The famed author Alistair Borthwick was born in Rutherglen, Scotland in 1913. While writing for the Glasgow Weekly Herald during the first half of the 1930s, Alistair Borthwick researched and wrote about many different subjects. One of these subjects happened to be concerning the growing popularity among Glasgow’s working class of mountaineering in the nearby Scottish highlands. The Scottish movement just one iteration of an earlier movement that began in Germany and inspired similar movements all over Europe.
One thing that encouraged its spread in Glasgow was the mass layoffs at the shipyards which meant that a lot of people suddenly had lots of free time on their hands. In 1935 Alistair briefly moved to London to write for the Daily mirror but moved back to Glasgow a year later to work for the BBC. In 1939 he published his classic mountaineering novel, “Always a Little Further.” In writing it he had used a number of his earlier articles as its basis. A little less than one year later he joined Scotland in the fight against Germany in World War II.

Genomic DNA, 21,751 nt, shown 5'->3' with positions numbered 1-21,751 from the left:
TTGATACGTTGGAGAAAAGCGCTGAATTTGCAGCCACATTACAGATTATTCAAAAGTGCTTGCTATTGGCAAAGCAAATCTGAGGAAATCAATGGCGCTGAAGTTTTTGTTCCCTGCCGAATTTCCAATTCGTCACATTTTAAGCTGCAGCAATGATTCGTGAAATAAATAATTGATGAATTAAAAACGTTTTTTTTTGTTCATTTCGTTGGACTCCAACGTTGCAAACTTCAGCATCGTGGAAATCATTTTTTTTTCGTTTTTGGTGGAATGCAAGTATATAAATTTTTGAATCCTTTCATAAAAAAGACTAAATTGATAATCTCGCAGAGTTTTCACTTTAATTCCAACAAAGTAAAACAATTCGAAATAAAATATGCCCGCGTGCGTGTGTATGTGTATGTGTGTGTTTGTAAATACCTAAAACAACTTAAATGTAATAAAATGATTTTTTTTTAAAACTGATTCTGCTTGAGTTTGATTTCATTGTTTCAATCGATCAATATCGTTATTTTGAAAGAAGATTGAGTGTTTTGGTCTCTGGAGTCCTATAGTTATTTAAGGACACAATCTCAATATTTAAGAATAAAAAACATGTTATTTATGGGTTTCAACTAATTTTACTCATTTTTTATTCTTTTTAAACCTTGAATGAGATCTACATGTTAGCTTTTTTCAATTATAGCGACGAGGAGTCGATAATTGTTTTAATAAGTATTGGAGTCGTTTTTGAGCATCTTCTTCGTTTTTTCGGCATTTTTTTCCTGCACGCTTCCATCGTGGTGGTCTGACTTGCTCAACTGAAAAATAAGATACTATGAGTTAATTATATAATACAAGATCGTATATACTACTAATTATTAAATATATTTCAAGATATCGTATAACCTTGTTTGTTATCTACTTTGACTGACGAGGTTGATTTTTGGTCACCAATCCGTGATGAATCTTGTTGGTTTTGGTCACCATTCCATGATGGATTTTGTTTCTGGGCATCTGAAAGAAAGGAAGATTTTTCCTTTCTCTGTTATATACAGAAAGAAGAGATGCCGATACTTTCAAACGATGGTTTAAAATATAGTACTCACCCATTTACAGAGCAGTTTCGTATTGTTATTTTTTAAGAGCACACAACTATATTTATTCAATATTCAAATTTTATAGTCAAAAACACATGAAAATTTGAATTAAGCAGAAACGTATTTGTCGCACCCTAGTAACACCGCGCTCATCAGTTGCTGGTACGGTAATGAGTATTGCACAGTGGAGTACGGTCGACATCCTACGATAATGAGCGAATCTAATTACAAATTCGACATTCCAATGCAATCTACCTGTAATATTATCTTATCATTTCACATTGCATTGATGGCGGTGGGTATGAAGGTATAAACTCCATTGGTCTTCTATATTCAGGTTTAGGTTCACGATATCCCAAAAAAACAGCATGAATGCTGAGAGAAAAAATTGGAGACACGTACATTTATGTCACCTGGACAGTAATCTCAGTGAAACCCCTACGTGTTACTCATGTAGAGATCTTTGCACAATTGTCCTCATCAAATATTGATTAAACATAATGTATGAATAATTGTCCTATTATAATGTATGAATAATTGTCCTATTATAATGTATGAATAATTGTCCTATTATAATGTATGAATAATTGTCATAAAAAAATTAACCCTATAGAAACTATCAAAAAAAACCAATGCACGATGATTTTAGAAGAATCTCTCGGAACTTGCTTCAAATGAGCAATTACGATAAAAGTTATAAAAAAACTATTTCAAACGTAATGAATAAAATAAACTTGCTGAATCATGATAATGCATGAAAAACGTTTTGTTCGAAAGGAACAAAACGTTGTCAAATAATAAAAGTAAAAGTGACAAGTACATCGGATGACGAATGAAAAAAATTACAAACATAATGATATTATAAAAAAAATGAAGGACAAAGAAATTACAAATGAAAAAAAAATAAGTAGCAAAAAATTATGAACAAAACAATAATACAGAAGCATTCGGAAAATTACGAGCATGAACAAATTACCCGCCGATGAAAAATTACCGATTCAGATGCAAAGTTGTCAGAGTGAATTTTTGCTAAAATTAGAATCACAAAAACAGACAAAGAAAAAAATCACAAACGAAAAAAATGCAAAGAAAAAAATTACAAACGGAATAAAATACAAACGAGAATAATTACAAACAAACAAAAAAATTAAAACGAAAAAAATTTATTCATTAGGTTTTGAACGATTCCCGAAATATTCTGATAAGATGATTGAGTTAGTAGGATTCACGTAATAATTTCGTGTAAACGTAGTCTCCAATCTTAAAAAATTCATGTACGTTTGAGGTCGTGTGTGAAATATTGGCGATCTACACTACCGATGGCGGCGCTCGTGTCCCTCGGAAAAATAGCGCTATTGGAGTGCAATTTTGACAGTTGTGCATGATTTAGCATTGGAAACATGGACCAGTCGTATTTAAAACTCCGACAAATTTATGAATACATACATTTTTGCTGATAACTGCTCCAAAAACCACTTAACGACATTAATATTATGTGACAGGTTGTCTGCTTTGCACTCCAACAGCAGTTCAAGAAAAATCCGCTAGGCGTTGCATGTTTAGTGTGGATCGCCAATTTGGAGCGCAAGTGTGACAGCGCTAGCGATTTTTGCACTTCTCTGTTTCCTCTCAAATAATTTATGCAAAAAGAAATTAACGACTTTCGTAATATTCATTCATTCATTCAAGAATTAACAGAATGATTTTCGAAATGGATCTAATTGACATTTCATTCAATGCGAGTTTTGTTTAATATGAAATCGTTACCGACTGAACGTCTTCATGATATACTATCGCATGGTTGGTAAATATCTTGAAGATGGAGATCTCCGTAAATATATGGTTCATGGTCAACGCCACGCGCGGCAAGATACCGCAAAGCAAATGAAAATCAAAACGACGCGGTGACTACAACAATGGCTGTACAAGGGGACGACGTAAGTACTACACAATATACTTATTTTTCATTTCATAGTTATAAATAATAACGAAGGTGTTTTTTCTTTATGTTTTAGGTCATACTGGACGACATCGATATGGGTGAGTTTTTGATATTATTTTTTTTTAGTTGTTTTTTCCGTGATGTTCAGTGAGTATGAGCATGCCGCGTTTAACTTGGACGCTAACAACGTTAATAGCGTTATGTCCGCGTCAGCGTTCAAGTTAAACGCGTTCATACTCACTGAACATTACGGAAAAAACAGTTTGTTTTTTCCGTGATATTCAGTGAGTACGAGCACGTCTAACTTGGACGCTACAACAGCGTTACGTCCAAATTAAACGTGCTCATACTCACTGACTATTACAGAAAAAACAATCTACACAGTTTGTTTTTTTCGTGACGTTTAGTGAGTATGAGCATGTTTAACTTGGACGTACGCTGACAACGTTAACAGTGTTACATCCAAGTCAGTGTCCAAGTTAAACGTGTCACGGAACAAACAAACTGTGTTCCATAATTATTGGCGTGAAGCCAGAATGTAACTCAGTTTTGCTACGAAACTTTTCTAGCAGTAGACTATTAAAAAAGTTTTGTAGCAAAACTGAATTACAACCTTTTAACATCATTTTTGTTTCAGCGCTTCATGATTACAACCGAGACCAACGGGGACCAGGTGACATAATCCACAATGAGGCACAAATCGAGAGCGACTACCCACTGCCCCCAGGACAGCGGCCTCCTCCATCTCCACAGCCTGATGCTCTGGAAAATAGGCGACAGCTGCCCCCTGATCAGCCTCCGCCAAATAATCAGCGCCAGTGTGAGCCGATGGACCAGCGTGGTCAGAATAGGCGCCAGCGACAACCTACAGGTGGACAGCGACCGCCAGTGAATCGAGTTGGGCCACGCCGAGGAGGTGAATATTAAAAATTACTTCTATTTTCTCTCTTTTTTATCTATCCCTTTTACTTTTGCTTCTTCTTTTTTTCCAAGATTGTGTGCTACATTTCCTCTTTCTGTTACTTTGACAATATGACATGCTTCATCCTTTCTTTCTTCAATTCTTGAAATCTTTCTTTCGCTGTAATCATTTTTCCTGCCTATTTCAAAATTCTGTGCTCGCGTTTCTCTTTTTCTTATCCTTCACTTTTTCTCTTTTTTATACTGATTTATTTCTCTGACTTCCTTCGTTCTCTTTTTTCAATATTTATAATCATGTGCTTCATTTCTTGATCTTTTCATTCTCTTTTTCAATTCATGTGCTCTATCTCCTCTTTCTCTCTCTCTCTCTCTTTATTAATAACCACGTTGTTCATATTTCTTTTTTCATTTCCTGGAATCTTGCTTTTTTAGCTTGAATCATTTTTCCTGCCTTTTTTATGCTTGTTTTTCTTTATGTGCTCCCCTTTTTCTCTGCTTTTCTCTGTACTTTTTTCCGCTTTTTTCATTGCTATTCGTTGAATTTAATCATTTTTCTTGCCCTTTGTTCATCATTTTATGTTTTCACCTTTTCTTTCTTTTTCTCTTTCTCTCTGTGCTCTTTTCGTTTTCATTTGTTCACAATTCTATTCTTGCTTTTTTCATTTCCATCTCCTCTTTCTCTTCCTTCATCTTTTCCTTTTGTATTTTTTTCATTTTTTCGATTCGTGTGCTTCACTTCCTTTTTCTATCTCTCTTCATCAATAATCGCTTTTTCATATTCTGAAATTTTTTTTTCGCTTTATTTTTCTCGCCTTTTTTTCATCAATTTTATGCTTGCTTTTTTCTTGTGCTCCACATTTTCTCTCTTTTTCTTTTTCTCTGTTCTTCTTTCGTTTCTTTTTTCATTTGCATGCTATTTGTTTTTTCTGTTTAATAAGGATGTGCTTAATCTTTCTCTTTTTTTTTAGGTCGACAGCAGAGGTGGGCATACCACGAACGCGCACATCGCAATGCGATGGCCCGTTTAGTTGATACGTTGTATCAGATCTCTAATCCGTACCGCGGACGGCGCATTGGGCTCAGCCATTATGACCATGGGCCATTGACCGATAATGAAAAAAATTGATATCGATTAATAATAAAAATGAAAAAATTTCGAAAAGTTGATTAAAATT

Just a few weeks before hostility officially ceased his superiors allowed him to start on war memoirs which would be called “Sans Peur: The History of the 5th Battalion, the Seaforth Highlanders.” It has been a huge success throughout the years. In 1994 it was reprinted with the title “Battalion: a British infantry unit’s actions from El Alamein to the Elbe, 1942-1945.” Not long after its publication in just a few months later, Alastair and his wife Anne moved to a remote Scottish island called Jura. The two lived there for several years, during which their son Patrick was born.
In 1952 the little family moved to the more populous neighboring island of Islay. Alastair and Anne both died in 2003 three months apart.